The iPhone app RTA showed almost identical A weighted and C weighted results.  Well that was wrong, I see now, with the Galaxy the A and C weighted results are quite different, and my guess is that all the iPhone results, even with C weighting supposedly selected, are essentially A weighted possibly by the limitations of the hardware itself.

I say that also because the Galaxy C weighted SPL's don't show any improvement in sound reduction due to the new door over the C weighted SPL's I got with iPhone on the old hollow door.  In fact, there is only 16 dB reduction between living room and bedroom NOW, according to the Galaxy.  And the iPhone C weighted measurement showed 21dB reduction...with the old original lightweight door.  That can't be right (and btw, it doesn't sound that way to my ears either).

Comparing A weighted measurements across the two devices, I'm seeing a useful 9dB reduction from the earlier door.  Exact comparison before and after will have to wait until I find the iPhone.  The new numbers A weighted are 71.3 dB in the living room and 40.9dB in the bedroom, a sound reduction of 30.4 dB.  The previous iPhone A weighted measurements showed 21.5 dB of A weighted reduction with the old door.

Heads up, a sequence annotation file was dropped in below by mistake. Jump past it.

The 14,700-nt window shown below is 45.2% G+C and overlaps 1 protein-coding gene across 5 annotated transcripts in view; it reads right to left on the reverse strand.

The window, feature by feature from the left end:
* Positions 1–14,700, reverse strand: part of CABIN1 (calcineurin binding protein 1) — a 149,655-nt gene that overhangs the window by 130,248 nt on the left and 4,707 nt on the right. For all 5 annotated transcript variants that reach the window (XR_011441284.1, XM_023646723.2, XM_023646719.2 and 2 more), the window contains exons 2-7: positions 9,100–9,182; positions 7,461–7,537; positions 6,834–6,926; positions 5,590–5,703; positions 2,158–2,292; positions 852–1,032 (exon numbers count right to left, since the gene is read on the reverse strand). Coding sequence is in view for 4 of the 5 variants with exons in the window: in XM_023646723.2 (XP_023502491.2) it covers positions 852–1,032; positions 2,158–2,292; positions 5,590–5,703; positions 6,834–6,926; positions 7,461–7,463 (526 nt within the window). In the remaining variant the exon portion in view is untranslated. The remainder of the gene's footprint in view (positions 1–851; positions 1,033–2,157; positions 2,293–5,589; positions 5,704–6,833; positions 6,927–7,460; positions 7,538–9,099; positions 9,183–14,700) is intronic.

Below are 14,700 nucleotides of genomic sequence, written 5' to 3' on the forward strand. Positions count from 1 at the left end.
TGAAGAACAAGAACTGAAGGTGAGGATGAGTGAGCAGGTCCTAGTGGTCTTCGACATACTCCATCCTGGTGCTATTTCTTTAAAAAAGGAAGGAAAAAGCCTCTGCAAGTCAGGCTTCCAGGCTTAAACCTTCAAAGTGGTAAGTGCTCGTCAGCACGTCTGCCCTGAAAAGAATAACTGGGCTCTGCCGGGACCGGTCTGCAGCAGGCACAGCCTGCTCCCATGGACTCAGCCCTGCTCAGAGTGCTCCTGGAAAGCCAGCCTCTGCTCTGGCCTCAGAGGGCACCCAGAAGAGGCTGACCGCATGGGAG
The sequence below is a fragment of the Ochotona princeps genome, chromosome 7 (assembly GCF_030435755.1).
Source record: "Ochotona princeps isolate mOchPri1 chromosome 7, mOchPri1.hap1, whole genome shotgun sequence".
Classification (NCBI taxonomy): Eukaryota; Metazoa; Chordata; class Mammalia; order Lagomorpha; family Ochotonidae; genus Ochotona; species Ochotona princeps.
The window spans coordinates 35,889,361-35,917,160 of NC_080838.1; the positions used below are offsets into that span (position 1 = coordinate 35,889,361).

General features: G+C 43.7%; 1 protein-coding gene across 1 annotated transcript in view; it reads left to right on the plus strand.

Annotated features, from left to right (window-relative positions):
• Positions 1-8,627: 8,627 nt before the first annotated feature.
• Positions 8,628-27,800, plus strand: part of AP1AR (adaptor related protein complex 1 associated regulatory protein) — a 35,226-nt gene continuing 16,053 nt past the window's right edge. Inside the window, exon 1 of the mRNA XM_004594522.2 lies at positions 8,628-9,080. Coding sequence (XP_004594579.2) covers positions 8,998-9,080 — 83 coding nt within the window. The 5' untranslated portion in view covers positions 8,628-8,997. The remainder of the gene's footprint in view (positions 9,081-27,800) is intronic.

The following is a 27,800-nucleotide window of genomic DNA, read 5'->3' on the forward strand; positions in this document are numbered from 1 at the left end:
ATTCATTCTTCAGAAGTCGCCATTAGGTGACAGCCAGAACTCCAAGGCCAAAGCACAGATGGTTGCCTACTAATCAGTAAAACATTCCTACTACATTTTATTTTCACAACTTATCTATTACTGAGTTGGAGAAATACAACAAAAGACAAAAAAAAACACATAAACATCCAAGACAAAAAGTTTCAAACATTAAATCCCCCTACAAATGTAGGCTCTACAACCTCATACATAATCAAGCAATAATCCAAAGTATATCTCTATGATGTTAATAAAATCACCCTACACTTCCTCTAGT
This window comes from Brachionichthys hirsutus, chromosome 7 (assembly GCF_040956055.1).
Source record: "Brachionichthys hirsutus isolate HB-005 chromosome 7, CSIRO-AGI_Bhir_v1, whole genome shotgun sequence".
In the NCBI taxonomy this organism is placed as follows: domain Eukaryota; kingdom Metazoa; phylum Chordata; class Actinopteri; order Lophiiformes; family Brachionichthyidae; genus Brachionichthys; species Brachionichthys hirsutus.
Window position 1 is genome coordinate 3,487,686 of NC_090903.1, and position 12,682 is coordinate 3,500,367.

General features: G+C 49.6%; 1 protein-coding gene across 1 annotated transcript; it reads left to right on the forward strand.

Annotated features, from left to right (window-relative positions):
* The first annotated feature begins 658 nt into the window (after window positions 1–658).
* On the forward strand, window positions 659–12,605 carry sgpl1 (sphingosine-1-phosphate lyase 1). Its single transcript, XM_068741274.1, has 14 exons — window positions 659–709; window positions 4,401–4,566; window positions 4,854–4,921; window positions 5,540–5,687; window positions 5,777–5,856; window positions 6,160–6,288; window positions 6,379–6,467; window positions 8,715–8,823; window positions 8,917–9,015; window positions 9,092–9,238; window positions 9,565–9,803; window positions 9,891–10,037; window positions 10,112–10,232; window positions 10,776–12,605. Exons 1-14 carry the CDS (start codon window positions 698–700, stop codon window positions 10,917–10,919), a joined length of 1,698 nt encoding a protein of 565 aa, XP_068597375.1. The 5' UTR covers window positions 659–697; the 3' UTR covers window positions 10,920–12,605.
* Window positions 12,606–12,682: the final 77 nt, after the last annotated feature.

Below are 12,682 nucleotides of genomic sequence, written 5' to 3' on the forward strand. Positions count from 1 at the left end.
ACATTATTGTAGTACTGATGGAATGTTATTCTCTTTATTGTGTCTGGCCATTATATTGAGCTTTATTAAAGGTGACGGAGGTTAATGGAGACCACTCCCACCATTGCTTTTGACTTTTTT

It sounds like much more reduction than that.  But when you close the new door, still lacking seals, what you hear is mostly the high frequencies.  The midrange and bass are obliterated, but the extreme highs are hardly changed.  So when I play pink noise it sounds like distant very high frequency hiss in the bedroom.  The sound seems to be leaking around the door (but not under the bottom, which still lacks threshold but does already have the sweep).

Strangely, the extreme highs may even be attenuated less than before.  That's how it sounds.  It seem like the extreme hardness of the door is providing a better path for high frequencies around the door than before.

So seals will have to be added.  But at the same time, the door fits very tight into the jamb and it's unclear if the seals can even be added.  This is very worrisome.

It would have been far far better had Sound Isolation Store pre-mounted the seals.  In fact, other sound blocking doors (typically modified metal doors) come with pre-attached seals.  Such doors are either somewhat more expensive or far less attractive or both.